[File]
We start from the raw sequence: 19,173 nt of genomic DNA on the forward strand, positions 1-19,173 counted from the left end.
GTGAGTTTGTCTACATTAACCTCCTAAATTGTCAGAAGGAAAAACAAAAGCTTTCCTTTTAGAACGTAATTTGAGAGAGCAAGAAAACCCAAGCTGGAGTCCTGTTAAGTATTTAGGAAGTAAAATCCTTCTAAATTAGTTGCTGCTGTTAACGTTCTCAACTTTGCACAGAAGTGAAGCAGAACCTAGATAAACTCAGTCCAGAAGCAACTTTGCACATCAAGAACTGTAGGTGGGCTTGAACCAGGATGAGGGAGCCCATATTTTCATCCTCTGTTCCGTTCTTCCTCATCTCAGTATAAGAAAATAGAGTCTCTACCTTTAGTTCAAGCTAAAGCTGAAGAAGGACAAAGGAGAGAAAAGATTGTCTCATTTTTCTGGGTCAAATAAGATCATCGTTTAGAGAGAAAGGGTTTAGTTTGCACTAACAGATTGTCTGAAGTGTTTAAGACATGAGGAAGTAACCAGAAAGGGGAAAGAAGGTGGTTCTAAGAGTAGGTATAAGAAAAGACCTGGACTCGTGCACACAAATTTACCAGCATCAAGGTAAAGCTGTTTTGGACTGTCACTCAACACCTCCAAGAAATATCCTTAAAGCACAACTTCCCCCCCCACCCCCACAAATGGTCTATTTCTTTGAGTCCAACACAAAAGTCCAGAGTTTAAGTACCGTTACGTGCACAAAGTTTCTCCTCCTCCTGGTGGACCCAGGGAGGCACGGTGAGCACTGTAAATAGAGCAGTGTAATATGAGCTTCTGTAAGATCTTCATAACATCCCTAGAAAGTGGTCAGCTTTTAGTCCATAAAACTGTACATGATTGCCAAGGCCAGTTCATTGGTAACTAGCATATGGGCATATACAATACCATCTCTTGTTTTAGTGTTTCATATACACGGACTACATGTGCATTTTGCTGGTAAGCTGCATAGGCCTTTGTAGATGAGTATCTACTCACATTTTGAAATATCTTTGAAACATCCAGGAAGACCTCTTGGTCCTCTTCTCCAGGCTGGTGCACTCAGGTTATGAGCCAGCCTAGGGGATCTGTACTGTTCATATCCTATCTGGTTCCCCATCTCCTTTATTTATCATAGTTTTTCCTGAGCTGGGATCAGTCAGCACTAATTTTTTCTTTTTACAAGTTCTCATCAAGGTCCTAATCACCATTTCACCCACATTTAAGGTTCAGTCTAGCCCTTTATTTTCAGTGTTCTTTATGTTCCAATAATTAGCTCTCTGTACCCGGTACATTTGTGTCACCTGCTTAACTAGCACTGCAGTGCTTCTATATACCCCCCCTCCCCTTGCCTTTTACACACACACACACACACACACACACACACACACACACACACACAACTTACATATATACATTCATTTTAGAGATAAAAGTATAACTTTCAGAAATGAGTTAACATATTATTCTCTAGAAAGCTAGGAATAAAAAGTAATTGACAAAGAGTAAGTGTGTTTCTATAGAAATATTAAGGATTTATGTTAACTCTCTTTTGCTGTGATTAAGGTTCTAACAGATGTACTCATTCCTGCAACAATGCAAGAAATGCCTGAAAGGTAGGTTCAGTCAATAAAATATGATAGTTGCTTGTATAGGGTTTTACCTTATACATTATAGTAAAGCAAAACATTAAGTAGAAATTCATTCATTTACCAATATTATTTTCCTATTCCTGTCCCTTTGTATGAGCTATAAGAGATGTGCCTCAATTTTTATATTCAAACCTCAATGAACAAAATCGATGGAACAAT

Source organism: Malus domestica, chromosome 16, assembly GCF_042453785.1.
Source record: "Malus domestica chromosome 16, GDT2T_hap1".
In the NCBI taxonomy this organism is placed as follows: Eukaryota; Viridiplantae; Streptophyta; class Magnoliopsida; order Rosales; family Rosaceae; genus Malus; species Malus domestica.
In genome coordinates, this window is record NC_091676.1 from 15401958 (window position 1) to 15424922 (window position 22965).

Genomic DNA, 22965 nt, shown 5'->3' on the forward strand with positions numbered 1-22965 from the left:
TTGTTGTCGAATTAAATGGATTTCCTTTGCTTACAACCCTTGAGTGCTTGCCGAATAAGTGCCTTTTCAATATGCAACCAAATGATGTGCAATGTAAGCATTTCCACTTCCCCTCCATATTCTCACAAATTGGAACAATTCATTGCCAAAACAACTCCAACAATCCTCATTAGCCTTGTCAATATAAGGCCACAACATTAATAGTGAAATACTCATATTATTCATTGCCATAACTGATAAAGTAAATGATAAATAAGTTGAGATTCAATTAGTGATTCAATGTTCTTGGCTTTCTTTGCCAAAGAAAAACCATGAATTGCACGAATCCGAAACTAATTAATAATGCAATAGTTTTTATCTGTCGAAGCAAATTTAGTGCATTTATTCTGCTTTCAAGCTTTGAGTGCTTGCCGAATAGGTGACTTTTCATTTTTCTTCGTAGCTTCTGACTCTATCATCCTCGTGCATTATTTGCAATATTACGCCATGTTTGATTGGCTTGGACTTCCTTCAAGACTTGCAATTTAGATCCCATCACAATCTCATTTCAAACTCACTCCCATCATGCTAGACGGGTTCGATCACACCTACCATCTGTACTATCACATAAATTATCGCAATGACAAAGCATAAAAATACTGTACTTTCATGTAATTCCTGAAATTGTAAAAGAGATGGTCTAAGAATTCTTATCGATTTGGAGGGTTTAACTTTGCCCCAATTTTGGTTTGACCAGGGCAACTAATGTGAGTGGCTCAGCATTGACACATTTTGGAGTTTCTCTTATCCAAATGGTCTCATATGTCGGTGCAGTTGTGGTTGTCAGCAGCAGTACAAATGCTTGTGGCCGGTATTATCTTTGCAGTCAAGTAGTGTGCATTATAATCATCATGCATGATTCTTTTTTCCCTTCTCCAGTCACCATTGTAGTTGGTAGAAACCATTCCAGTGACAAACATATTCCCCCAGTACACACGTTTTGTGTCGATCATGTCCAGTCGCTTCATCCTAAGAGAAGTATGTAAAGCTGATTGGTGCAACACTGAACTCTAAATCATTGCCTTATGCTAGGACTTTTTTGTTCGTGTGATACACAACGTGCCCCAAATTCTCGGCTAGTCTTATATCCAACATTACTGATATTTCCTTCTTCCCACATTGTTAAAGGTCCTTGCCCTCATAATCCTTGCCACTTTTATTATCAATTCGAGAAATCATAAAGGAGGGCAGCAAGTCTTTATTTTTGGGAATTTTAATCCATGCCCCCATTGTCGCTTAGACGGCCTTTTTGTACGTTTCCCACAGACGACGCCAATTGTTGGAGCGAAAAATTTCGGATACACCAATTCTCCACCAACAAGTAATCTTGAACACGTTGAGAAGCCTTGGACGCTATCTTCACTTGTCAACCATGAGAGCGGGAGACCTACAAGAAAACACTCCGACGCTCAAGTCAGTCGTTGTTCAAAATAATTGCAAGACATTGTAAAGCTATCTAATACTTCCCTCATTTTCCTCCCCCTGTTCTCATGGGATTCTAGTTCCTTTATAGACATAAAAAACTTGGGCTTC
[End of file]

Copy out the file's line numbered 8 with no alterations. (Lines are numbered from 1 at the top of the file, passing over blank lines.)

TTGTTGTCGAATTAAATGGATTTCCTTTGCTTACAACCCTTGAGTGCTTGCCGAATAAGTGCCTTTTCAATATGCAACCAAATGATGTGCAATGTAAGCATTTCCACTTCCCCTCCATATTCTCACAAATTGGAACAATTCATTGCCAAAACAACTCCAACAATCCTCATTAGCCTTGTCAATATAAGGCCACAACATTAATAGTGAAATACTCATATTATTCATTGCCATAACTGATAAAGTAAATGATAAATAAGTTGAGATTCAATTAGTGATTCAATGTTCTTGGCTTTCTTTGCCAAAGAAAAACCATGAATTGCACGAATCCGAAACTAATTAATAATGCAATAGTTTTTATCTGTCGAAGCAAATTTAGTGCATTTATTCTGCTTTCAAGCTTTGAGTGCTTGCCGAATAGGTGACTTTTCATTTTTCTTCGTAGCTTCTGACTCTATCATCCTCGTGCATTATTTGCAATATTACGCCATGTTTGATTGGCTTGGACTTCCTTCAAGACTTGCAATTTAGATCCCATCACAATCTCATTTCAAACTCACTCCCATCATGCTAGACGGGTTCGATCACACCTACCATCTGTACTATCACATAAATTATCGCAATGACAAAGCATAAAAATACTGTACTTTCATGTAATTCCTGAAATTGTAAAAGAGATGGTCTAAGAATTCTTATCGATTTGGAGGGTTTAACTTTGCCCCAATTTTGGTTTGACCAGGGCAACTAATGTGAGTGGCTCAGCATTGACACATTTTGGAGTTTCTCTTATCCAAATGGTCTCATATGTCGGTGCAGTTGTGGTTGTCAGCAGCAGTACAAATGCTTGTGGCCGGTATTATCTTTGCAGTCAAGTAGTGTGCATTATAATCATCATGCATGATTCTTTTTTCCCTTCTCCAGTCACCATTGTAGTTGGTAGAAACCATTCCAGTGACAAACATATTCCCCCAGTACACACGTTTTGTGTCGATCATGTCCAGTCGCTTCATCCTAAGAGAAGTATGTAAAGCTGATTGGTGCAACACTGAACTCTAAATCATTGCCTTATGCTAGGACTTTTTTGTTCGTGTGATACACAACGTGCCCCAAATTCTCGGCTAGTCTTATATCCAACATTACTGATATTTCCTTCTTCCCACATTGTTAAAGGTCCTTGCCCTCATAATCCTTGCCACTTTTATTATCAATTCGAGAAATCATAAAGGAGGGCAGCAAGTCTTTATTTTTGGGAATTTTAATCCATGCCCCCATTGTCGCTTAGACGGCCTTTTTGTACGTTTCCCACAGACGACGCCAATTGTTGGAGCGAAAAATTTCGGATACACCAATTCTCCACCAACAAGTAATCTTGAACACGTTGAGAAGCCTTGGACGCTATCTTCACTTGTCAACCATGAGAGCGGGAGACCTACAAGAAAACACTCCGACGCTCAAGTCAGTCGTTGTTCAAAATAATTGCAAGACATTGTAAAGCTATCTAATACTTCCCTCATTTTCCTCCCCCTGTTCTCATGGGATTCTAGTTCCTTTATAGACATAAAAAACTTGGGCTTC